This book is free today on Kindle, so I am reposting this review from 2010.
I have a somewhat mixed relationship with beer. On the one hand, I like beer and I drink it fairly often, although in quite moderate amounts. On the other hand I come from a family that is historically against drinking and from a church background that still has a hard time dealing with alcohol.
My grandmother was raised by an alcoholic father and she dropped out of high school to support her family because he was so often out of work because of his alcoholism. She later went back to high school, graduated from college, became a teacher and raised 8 children. She passed on her strong views of alcohol to most of her children and that passed on to many of the grandchildren.
For church background, I do not remember any strong messages on alcohol other than it was not talked about and not drank publicly. I went to college where we signed a pledge not to drink alcohol as long as we were enrolled. So I did not really start drinking until my mid-20s. (I went to seminary at University of Chicago Divinity School where much of the proceeds of the student coffee shop went to parties with lots of alcohol served. I did not really participate much.) It was really after seminary that I started hanging with a different church crowd that had a more tolerant view of the proper use of alcohol.
So, now I am in my 30s and still working through some of the implications and theology of the use of alcohol. The best defense I have read was a chapter from Gary Thomas’ Pure Pleasure (my review). But this week, as I was reading Beer Is Proof God Loves Us, I ran across a blog post from a Southern Baptist seminary professor, Daniel Akin, that explicitly made the argument that all alcohol use was unwise and how alcohol use could be used as an exclusion from church leadership. I, and many others, pushed back, but the attitude still is prevalent in many church circles.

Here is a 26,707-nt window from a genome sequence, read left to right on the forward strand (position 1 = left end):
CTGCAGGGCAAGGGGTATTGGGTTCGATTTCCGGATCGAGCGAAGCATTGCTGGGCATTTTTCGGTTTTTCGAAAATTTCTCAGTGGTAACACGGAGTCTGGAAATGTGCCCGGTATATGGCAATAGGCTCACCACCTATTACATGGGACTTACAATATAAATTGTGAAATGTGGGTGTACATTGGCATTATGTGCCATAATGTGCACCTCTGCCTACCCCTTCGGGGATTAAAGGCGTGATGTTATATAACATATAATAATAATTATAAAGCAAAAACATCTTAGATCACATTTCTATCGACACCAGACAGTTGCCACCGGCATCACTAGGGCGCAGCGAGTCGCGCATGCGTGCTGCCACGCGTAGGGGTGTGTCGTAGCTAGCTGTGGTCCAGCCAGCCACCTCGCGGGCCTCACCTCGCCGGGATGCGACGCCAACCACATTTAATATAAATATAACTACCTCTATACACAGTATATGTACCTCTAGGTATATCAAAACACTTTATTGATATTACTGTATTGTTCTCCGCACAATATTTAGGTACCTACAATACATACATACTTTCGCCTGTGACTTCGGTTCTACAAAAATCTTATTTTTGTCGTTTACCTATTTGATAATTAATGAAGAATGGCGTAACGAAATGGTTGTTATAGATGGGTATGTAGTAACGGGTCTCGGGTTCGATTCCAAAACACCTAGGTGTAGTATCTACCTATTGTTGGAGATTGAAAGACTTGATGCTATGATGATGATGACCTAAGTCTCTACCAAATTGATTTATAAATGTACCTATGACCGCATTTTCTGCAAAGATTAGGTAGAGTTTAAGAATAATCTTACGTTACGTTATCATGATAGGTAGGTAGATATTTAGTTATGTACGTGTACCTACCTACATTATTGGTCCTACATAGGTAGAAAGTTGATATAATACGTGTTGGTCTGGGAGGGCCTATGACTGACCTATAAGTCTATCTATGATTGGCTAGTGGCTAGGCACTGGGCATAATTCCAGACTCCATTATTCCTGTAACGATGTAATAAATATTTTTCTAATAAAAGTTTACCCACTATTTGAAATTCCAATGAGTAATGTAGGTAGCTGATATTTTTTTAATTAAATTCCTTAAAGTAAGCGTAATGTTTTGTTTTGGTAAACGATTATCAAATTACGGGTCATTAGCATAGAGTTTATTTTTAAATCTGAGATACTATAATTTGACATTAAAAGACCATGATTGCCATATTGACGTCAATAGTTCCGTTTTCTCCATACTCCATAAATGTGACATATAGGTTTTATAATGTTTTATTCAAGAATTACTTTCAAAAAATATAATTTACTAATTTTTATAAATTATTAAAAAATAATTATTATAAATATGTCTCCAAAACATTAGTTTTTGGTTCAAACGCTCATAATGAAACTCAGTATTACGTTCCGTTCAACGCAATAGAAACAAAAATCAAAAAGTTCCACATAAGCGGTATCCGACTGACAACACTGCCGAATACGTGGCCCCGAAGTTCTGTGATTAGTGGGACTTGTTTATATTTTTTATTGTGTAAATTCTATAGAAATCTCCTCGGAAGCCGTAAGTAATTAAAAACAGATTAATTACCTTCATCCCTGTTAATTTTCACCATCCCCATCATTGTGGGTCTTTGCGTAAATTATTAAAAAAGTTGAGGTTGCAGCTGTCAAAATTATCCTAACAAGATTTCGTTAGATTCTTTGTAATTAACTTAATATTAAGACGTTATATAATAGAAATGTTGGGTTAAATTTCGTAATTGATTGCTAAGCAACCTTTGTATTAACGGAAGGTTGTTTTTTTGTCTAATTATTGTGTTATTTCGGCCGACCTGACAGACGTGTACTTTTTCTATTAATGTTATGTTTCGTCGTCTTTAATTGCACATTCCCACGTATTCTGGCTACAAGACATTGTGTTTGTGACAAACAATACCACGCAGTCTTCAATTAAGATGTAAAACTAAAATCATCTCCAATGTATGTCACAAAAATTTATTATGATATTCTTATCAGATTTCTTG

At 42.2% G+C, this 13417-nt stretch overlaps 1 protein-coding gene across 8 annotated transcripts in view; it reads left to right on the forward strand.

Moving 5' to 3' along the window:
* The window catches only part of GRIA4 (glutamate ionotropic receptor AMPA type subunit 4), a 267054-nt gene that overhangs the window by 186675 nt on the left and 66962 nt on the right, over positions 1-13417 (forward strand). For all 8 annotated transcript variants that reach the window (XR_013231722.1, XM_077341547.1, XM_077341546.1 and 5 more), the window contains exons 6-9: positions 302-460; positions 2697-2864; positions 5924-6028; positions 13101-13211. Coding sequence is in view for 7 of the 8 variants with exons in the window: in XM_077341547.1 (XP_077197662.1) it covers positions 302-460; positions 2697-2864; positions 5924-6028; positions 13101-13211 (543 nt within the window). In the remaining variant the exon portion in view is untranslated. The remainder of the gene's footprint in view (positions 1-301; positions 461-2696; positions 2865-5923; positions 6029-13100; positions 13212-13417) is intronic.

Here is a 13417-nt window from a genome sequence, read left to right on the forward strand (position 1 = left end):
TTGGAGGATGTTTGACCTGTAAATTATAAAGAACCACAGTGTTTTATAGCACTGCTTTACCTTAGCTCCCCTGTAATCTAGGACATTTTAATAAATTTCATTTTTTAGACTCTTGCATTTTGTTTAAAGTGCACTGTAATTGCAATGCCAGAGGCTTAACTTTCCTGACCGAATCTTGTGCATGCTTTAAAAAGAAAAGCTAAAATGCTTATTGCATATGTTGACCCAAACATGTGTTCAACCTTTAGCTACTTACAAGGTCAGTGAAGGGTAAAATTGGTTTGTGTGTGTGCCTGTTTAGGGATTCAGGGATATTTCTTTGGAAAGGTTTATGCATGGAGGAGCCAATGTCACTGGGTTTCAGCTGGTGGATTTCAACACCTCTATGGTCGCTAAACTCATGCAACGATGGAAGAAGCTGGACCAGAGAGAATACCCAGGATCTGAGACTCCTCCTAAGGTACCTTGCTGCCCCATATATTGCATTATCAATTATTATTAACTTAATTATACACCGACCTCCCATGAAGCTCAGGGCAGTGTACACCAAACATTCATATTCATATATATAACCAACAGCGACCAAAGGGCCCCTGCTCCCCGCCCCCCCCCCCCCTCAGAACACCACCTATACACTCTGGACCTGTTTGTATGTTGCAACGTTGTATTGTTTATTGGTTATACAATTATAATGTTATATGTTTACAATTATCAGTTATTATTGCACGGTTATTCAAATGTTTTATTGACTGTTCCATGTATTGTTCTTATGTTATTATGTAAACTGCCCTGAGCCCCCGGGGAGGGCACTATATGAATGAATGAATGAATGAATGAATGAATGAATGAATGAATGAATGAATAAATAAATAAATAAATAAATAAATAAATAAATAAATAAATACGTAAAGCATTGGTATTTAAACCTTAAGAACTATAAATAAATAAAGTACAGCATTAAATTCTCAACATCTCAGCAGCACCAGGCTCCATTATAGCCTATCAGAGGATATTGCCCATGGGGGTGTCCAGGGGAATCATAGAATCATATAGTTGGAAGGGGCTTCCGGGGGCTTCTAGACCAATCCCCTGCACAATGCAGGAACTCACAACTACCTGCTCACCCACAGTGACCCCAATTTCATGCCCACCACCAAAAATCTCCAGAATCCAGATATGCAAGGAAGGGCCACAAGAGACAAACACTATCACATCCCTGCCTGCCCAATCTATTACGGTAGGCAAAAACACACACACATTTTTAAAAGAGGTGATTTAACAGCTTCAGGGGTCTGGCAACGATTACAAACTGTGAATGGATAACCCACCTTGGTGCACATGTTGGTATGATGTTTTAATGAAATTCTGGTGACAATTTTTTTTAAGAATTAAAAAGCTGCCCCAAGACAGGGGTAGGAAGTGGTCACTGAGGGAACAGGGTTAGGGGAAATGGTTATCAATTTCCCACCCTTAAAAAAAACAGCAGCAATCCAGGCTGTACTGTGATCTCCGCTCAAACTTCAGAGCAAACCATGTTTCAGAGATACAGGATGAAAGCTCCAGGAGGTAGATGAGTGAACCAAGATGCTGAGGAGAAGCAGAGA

I had hope that this book would have at least some discussion about religion and beer, but it was only cursory. The title is a well known (but misattributed) quote from Benjamin Franklin. It was actually from Martin Luther. But the title is about all the real content that there is about religion and beer.
However, this was a good, if brief, book on the state of beer globally, issues with consolidation of the beer market, technology, the rise of the craft beer market in the US, and some good history of prohibition in the US and the Thatcher beer laws in the UK. There is also a very balanced section on the health benefits (a research area for the author) of beer. If you like beer and would like a general book about beer, this is a good one to pick up.
The main complaint is that the book is about 40 percent endnotes. There were just too many and some were thoughts that I think should have been in the text, others were personally comments (also should have been in the text) and the rest were very well documented citations. There is also a brief explaination of how beer is made as an appendix. If you do not know the basic process you should read that first then read the rest of the book. It will help in the discussion sections.
The author is a former brewer, worked in quality control for Beck and now has an Anheuser Busch endowed chair at UC Davis. So he has some authority on the subject and a very clear point of view. He is a bit snobbish toward wine and much more positive about general consumptions beers than I would be.